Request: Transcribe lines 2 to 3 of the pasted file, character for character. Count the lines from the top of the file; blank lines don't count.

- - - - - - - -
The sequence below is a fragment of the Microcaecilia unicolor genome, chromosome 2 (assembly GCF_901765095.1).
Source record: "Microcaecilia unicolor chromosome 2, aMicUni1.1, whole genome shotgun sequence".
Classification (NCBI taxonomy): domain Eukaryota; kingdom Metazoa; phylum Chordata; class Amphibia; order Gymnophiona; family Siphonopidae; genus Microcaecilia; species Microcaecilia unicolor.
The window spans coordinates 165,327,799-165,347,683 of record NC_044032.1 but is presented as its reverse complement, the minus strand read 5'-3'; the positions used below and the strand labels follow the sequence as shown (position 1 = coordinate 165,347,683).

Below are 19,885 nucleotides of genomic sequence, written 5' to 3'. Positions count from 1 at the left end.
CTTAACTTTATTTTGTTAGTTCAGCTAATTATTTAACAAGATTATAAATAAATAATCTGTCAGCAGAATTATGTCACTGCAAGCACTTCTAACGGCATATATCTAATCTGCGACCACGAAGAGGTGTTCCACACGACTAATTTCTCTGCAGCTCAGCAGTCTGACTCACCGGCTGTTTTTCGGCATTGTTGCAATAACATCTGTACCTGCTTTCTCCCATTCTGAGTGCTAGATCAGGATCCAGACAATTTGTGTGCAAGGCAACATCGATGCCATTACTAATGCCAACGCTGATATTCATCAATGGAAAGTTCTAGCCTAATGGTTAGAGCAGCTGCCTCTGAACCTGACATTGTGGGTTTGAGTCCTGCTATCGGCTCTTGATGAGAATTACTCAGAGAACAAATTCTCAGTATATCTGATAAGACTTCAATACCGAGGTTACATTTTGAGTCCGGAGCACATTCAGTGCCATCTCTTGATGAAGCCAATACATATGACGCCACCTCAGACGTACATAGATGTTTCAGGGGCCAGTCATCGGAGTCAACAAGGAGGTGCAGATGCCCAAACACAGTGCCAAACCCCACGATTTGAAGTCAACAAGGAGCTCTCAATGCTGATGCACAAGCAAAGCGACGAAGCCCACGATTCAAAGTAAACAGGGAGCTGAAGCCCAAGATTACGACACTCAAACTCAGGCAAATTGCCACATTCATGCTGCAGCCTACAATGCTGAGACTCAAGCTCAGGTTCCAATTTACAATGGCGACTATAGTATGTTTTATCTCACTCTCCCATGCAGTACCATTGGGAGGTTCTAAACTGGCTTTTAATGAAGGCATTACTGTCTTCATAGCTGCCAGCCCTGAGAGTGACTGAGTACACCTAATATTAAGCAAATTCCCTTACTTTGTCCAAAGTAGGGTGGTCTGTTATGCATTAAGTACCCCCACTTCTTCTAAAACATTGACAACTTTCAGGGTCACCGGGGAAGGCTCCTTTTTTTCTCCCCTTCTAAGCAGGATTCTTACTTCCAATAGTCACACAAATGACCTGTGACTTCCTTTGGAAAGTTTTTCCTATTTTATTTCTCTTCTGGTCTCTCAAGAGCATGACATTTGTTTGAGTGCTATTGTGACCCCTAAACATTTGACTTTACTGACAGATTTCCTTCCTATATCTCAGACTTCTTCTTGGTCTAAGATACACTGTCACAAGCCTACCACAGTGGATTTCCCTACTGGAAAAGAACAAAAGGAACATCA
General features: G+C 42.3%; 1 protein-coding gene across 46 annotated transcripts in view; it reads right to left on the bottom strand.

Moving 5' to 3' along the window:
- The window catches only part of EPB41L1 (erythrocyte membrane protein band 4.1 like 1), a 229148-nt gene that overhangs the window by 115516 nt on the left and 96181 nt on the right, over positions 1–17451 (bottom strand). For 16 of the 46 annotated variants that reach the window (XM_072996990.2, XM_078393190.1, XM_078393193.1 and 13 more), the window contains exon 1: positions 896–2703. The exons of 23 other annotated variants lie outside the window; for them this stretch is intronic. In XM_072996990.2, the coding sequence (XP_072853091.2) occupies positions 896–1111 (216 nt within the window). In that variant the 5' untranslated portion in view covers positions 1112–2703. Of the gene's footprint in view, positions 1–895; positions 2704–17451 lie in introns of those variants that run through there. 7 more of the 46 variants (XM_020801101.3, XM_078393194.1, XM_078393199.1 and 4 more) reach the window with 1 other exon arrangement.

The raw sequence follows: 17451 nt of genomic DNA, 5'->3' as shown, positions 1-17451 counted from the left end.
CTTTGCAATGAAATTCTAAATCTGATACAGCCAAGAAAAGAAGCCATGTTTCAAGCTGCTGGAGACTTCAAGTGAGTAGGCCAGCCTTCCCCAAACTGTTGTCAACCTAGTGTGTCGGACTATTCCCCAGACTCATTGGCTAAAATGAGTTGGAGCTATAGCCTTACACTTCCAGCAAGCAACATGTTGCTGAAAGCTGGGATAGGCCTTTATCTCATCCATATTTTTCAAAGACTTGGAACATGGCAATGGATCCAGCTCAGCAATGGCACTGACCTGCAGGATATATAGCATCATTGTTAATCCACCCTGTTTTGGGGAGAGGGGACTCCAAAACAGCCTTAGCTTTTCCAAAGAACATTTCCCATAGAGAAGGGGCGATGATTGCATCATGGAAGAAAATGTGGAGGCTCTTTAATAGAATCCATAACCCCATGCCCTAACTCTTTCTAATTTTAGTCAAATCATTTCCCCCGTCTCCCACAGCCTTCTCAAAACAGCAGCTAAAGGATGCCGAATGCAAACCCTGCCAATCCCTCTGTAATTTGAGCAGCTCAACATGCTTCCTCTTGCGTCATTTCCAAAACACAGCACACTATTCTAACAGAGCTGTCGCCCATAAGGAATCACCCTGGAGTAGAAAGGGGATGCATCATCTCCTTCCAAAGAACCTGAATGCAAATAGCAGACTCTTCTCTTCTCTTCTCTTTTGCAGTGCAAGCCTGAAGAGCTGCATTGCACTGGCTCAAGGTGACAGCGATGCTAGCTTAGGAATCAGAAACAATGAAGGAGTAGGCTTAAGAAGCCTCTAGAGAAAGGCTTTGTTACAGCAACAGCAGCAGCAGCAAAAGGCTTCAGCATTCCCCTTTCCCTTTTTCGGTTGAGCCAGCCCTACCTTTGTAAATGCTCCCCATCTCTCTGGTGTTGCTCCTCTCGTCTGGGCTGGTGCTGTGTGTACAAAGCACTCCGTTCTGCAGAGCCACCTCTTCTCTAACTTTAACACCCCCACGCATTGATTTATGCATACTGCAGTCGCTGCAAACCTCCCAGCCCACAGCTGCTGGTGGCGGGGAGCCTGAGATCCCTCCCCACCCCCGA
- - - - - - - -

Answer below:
Source record: "Microcaecilia unicolor chromosome 2, aMicUni1.1, whole genome shotgun sequence".
Classification (NCBI taxonomy): domain Eukaryota; kingdom Metazoa; phylum Chordata; class Amphibia; order Gymnophiona; family Siphonopidae; genus Microcaecilia; species Microcaecilia unicolor.